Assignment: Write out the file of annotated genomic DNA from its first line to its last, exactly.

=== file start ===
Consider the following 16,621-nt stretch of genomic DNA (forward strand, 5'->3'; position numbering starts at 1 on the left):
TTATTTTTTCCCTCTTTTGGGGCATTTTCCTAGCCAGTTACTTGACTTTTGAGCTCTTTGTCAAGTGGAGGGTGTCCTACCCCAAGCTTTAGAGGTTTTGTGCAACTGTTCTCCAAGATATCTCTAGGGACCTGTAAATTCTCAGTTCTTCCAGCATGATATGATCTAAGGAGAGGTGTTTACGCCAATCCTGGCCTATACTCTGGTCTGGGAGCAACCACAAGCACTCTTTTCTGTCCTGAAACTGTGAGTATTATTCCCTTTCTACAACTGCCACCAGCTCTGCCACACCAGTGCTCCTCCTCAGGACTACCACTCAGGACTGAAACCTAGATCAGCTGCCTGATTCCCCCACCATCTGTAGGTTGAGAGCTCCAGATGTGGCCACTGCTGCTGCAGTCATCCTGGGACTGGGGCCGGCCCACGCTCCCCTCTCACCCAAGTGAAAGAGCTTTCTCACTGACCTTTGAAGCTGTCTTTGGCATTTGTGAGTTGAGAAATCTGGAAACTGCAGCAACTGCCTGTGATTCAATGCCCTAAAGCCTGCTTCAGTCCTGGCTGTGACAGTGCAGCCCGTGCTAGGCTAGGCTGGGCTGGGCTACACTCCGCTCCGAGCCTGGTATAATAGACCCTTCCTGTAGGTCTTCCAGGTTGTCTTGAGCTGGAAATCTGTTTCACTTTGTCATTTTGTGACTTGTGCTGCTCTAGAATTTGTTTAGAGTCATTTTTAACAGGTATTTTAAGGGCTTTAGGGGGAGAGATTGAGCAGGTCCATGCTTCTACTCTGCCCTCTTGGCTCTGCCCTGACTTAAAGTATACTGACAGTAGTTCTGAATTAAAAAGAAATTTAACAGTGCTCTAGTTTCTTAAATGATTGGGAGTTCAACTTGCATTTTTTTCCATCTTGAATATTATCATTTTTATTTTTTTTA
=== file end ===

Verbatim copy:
Consider the following 16,621-nt stretch of genomic DNA (forward strand, 5'->3'; position numbering starts at 1 on the left):
TTATTTTTTCCCTCTTTTGGGGCATTTTCCTAGCCAGTTACTTGACTTTTGAGCTCTTTGTCAAGTGGAGGGTGTCCTACCCCAAGCTTTAGAGGTTTTGTGCAACTGTTCTCCAAGATATCTCTAGGGACCTGTAAATTCTCAGTTCTTCCAGCATGATATGATCTAAGGAGAGGTGTTTACGCCAATCCTGGCCTATACTCTGGTCTGGGAGCAACCACAAGCACTCTTTTCTGTCCTGAAACTGTGAGTATTATTCCCTTTCTACAACTGCCACCAGCTCTGCCACACCAGTGCTCCTCCTCAGGACTACCACTCAGGACTGAAACCTAGATCAGCTGCCTGATTCCCCCACCATCTGTAGGTTGAGAGCTCCAGATGTGGCCACTGCTGCTGCAGTCATCCTGGGACTGGGGCCGGCCCACGCTCCCCTCTCACCCAAGTGAAAGAGCTTTCTCACTGACCTTTGAAGCTGTCTTTGGCATTTGTGAGTTGAGAAATCTGGAAACTGCAGCAACTGCCTGTGATTCAATGCCCTAAAGCCTGCTTCAGTCCTGGCTGTGACAGTGCAGCCCGTGCTAGGCTAGGCTGGGCTGGGCTACACTCCGCTCCGAGCCTGGTATAATAGACCCTTCCTGTAGGTCTTCCAGGTTGTCTTGAGCTGGAAATCTGTTTCACTTTGTCATTTTGTGACTTGTGCTGCTCTAGAATTTGTTTAGAGTCATTTTTAACAGGTATTTTAAGGGCTTTAGGGGGAGAGATTGAGCAGGTCCATGCTTCTACTCTGCCCTCTTGGCTCTGCCCTGACTTAAAGTATACTGACAGTAGTTCTGAATTAAAAAGAAATTTAACAGTGCTCTAGTTTCTTAAATGATTGGGAGTTCAACTTGCATTTTTTTCCATCTTGAATATTATCATTTTTATTTTTTTTA